Colorado Northwestern Community College Aviation Maintenance student receives dual honors
April 22, 2018
RANGELY — From cars to airplanes, one college student is likely to fly far in her chosen career.
Colorado Northwestern Community College freshman Mikayla Green grew up working on cars. Her father, an auto mechanic, encouraged her love of getting her hands dirty and figuring out how things work.
Green performed well in high school, but she really didn't enjoy it.
"I like to work hands-on," she said. "Lectures don't interest me, unless they are followed by application of what was learned."
Green knew she wanted to pursue a career as a mechanic, but was worried she might become bored working on cars.
"Airplanes are much more interesting, and there is a lot of need for aircraft mechanics," Green said. "You really can go anywhere with this career."
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While searching for programs in aviation maintenance, Green discovered CNCC and knew she had found her home, so the Woodland Park native packed up her belongings and moved to Rangely.
Pursuing a dream is never easy. In Green's case, living expenses, tuition, books and tools took a financial commitment. She began working at a local store, cleaned homes and applied for scholarships to assist with the costs.
One of these scholarships was sponsored by the Association for Women in Aviation Maintenance. According to the AWAM website, its goal is to help women in aviation maintenance and find ways to network and support each other in the field.
Because it was a national scholarship, Green didn’t think she had much of a chance, but she applied. In her words, "Somebody was going to get it. Why not me?"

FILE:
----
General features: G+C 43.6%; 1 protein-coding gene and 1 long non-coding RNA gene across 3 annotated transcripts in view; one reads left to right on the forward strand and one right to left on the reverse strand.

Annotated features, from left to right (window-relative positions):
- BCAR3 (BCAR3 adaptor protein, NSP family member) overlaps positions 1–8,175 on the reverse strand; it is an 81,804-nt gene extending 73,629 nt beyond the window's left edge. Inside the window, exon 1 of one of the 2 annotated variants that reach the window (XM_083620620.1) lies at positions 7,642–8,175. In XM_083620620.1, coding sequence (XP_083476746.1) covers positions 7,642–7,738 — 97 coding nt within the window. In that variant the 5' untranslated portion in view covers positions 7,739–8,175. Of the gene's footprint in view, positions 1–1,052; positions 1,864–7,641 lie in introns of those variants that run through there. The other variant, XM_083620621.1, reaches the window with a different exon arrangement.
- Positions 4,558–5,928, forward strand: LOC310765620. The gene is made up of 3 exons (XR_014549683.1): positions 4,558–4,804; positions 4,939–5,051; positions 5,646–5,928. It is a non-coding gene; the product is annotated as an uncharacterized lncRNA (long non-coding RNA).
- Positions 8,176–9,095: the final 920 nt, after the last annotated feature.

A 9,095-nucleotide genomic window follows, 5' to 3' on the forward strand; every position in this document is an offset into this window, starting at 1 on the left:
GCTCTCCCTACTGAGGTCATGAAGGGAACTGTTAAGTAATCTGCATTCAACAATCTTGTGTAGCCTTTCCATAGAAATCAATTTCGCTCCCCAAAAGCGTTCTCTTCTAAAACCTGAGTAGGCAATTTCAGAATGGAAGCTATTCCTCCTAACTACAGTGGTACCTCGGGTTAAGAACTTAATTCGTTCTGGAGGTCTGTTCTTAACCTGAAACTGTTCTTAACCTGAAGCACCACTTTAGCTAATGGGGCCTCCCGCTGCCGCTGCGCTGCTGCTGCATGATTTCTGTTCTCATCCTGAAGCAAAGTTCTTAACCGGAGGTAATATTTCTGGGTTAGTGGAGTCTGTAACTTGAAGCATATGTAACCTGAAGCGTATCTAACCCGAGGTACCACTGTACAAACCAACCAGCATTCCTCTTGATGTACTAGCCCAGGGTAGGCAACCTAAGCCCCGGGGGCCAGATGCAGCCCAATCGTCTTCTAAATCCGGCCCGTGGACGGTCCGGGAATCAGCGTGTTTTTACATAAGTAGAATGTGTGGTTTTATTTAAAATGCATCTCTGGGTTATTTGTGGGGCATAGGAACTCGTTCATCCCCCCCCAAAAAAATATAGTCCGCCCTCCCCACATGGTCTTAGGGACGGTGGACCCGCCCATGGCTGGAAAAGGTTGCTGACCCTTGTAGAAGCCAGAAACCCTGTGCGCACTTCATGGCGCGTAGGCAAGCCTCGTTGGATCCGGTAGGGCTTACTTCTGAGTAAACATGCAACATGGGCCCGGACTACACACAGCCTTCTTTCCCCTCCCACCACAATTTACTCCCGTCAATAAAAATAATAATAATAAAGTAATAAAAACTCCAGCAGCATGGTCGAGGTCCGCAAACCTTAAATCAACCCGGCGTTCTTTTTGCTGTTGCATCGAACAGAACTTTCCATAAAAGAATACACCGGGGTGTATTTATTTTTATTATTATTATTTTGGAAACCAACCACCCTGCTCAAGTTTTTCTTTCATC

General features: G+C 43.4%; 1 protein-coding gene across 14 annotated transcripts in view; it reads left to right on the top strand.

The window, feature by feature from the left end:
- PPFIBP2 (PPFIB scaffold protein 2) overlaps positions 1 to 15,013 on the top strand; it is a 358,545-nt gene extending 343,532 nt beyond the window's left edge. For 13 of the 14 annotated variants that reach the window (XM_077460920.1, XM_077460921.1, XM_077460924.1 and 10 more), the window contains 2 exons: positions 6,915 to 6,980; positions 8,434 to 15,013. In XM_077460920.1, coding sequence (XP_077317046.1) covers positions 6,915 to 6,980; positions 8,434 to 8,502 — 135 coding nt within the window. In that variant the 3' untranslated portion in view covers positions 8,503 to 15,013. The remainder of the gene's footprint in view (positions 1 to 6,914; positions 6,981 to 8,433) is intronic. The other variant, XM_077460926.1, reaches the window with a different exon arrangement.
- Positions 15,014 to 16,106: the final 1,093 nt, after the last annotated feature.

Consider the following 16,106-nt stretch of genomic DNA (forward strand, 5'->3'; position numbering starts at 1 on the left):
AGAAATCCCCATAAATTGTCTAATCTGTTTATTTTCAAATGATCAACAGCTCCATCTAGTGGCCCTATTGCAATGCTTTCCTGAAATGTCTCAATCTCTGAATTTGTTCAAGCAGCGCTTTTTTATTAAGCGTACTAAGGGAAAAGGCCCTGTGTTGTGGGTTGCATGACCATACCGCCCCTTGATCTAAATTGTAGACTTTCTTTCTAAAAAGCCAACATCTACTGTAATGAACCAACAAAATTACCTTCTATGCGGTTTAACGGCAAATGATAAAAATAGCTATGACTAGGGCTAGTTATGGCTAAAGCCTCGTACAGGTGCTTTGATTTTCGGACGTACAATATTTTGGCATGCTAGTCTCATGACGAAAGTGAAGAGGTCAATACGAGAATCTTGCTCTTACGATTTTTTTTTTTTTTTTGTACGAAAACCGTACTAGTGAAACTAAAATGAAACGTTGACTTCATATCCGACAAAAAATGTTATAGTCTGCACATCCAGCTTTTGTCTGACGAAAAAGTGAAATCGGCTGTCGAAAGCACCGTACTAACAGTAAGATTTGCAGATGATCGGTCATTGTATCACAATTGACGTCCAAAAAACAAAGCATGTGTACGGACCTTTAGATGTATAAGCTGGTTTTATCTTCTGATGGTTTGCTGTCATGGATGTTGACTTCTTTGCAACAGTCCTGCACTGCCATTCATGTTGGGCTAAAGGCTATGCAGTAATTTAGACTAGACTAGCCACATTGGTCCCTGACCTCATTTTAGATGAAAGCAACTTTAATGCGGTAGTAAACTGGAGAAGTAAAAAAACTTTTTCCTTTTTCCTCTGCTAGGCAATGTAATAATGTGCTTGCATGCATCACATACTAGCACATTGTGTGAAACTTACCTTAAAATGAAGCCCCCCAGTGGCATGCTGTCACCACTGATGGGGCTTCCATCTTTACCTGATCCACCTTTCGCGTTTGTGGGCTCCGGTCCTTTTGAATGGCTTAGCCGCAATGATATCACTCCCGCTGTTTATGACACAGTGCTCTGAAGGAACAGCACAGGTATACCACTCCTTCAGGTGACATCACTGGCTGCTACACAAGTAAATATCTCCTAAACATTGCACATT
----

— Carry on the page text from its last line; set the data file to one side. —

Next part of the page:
As it turns out, the scholarship committee agreed. Green was awarded a $1,500 scholarship for tools and invited to AWAM's conference in Reno, Nevada, to be presented the award. Already struggling to meet her educational costs, Green could not afford the trip.
CNCC Aviation Maintenance Instructor Ray Gregg did not want to see Green miss out on this opportunity. He contacted the CNCC Foundation to find out if there were funds to assist Green with her trip.
Funds from donors supporting the CNCC Aviation Maintenance Program were available to help Green attend the conference, where she accepted her scholarship award, learned from programming, networked with other women in the field and represented CNCC Aviation Maintenance in front of a national audience.
When Green reflected on her experience at the conference, she beamed.
"It was a great experience,” she said. “The scholarship winners got to attend classes on how to build your resume so you stand out as an applicant, what it is like to be an aviation mechanic and how to network to build your career," she said.
Speaking about her time in the exhibit hall, Green became most animated.
"I talked to Air Force representatives” she said. “I found out that civilians can work for the Air Force as mechanics. I really want to work on military aircraft."
Green has returned to her classes with renewed energy. Soon after her trip, she was honored as the Outstanding Non-Traditional Student at the CNCC Rangely campus Honors Banquet.
Asked about how she felt being honored, Green gave credit to her CNCC instructors.
"My teachers are amazing," she said. "They walk you through until you get it. I never leave a class feeling like I don't get something. It is so much fun."
Green closed with a phrase many would love to be able to say: "I know this is what I am supposed to do."
Learn more about a career in aviation maintenance by contacting CNCC Aviation Maintenance Program Director Ray Gregg at 970-675-3272 or email@example.com.